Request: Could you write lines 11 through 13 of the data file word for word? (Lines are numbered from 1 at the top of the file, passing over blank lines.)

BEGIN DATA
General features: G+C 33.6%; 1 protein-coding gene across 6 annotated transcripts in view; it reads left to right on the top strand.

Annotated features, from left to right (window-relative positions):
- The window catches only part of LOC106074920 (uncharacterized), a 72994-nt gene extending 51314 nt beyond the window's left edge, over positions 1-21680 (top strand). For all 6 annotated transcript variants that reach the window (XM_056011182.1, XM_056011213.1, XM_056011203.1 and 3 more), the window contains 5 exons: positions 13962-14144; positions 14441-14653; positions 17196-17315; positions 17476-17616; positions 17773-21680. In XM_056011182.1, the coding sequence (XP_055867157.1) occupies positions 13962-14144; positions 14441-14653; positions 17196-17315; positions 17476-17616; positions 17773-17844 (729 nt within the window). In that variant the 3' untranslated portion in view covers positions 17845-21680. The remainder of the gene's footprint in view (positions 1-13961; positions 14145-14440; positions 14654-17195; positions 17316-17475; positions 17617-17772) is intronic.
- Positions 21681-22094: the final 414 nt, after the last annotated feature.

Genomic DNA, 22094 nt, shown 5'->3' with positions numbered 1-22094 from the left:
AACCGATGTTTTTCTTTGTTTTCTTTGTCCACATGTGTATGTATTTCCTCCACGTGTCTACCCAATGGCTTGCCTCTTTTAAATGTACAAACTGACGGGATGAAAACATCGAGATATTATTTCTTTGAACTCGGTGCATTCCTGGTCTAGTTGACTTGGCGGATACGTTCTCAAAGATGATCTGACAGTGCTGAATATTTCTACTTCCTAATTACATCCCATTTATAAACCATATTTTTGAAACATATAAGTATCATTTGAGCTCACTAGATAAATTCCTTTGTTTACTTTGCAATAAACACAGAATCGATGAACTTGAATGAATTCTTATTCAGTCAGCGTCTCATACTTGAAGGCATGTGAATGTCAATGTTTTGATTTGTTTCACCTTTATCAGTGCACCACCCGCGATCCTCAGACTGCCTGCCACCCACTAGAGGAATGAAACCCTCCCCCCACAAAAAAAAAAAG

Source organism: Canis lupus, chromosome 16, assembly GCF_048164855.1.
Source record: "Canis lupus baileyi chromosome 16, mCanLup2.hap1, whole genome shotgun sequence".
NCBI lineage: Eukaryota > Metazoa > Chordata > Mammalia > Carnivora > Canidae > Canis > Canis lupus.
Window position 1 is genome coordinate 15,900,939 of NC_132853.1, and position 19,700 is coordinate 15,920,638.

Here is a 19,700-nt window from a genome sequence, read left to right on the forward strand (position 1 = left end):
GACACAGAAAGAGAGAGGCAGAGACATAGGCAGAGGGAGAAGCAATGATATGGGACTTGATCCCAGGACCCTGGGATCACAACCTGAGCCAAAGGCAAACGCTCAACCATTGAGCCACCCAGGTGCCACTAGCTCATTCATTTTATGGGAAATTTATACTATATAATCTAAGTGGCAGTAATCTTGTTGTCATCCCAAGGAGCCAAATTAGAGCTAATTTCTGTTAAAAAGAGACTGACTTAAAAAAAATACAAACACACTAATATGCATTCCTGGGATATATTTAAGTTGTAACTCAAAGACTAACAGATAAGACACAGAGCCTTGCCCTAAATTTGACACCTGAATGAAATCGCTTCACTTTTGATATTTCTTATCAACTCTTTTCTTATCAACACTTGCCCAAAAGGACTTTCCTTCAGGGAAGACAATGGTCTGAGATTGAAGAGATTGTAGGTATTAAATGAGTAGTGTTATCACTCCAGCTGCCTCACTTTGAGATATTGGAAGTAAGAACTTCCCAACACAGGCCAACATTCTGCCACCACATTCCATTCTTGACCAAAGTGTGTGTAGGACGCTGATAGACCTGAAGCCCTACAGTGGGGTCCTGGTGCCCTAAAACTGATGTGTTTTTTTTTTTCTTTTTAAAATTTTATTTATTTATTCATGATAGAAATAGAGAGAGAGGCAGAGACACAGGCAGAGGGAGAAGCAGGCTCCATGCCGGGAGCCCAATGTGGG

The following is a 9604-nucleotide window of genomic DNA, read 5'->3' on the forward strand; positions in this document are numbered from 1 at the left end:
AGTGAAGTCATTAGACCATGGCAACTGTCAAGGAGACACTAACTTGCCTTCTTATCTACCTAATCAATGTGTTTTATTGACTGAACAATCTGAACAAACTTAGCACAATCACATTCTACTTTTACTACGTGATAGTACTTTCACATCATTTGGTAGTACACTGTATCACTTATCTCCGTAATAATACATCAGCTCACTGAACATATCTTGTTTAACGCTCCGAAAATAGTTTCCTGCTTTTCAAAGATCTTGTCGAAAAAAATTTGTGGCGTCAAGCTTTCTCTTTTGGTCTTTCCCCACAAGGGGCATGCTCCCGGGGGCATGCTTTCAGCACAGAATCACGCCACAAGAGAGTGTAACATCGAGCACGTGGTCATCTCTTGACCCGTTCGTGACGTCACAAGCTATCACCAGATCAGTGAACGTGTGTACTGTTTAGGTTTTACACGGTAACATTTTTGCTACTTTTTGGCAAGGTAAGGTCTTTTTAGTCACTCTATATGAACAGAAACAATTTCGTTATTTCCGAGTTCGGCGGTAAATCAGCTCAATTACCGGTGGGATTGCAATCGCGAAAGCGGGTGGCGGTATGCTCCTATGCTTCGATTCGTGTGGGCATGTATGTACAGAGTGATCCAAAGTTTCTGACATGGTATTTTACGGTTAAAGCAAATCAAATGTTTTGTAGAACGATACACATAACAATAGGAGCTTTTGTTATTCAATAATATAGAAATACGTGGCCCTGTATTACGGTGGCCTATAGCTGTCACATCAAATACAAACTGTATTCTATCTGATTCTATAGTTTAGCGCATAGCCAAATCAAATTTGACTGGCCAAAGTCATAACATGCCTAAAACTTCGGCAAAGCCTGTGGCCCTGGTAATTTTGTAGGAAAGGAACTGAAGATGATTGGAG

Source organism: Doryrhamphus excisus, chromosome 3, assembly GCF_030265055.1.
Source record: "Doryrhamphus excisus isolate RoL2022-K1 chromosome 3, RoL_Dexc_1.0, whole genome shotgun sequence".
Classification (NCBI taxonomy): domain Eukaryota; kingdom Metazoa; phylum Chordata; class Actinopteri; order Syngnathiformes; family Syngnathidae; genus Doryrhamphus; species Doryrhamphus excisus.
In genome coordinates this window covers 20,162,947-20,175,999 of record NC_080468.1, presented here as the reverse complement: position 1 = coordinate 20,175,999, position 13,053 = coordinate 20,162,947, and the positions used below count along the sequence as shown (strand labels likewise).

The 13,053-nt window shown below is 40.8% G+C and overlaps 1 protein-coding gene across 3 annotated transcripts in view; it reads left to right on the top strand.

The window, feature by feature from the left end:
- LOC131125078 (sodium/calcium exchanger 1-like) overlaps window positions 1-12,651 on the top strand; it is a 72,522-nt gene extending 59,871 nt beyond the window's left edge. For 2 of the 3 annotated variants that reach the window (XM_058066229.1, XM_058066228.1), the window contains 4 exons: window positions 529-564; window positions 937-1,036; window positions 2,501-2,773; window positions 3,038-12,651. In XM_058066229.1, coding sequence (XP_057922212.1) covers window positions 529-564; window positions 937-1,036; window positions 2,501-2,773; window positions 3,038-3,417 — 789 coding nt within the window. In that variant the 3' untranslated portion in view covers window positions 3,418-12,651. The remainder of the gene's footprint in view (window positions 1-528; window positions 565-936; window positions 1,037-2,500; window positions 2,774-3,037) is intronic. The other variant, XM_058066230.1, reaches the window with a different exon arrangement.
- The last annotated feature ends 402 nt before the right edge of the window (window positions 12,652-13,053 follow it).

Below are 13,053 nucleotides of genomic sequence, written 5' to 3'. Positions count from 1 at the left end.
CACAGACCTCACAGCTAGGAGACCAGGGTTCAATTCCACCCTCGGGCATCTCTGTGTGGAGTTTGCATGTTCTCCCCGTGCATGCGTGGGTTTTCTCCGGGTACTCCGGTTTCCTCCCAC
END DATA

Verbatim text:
Here is a 19,700-nt window from a genome sequence, read left to right on the forward strand (position 1 = left end):
GACACAGAAAGAGAGAGGCAGAGACATAGGCAGAGGGAGAAGCAATGATATGGGACTTGATCCCAGGACCCTGGGATCACAACCTGAGCCAAAGGCAAACGCTCAACCATTGAGCCACCCAGGTGCCACTAGCTCATTCATTTTATGGGAAATTTATACTATATAATCTAAGTGGCAGTAATCTTGTTGTCATCCCAAGGAGCCAAATTAGAGCTAATTTCTGTTAAAAAGAGACTGACTTAAAAAAAATACAAACACACTAATATGCATTCCTGGGATATATTTAAGTTGTAACTCAAAGACTAACAGATAAGACACAGAGCCTTGCCCTAAATTTGACACCTGAATGAAATCGCTTCACTTTTGATATTTCTTATCAACTCTTTTCTTATCAACACTTGCCCAAAAGGACTTTCCTTCAGGGAAGACAATGGTCTGAGATTGAAGAGATTGTAGGTATTAAATGAGTAGTGTTATCACTCCAGCTGCCTCACTTTGAGATATTGGAAGTAAGAACTTCCCAACACAGGCCAACATTCTGCCACCACATTCCATTCTTGACCAAAGTGTGTGTAGGACGCTGATAGACCTGAAGCCCTACAGTGGGGTCCTGGTGCCCTAAAACTGATGTGTTTTTTTTTTTCTTTTTAAAATTTTATTTATTTATTCATGATAGAAATAGAGAGAGAGGCAGAGACACAGGCAGAGGGAGAAGCAGGCTCCATGCCGGGAGCCCAATGTGGG

The following is a 9604-nucleotide window of genomic DNA, read 5'->3' on the forward strand; positions in this document are numbered from 1 at the left end: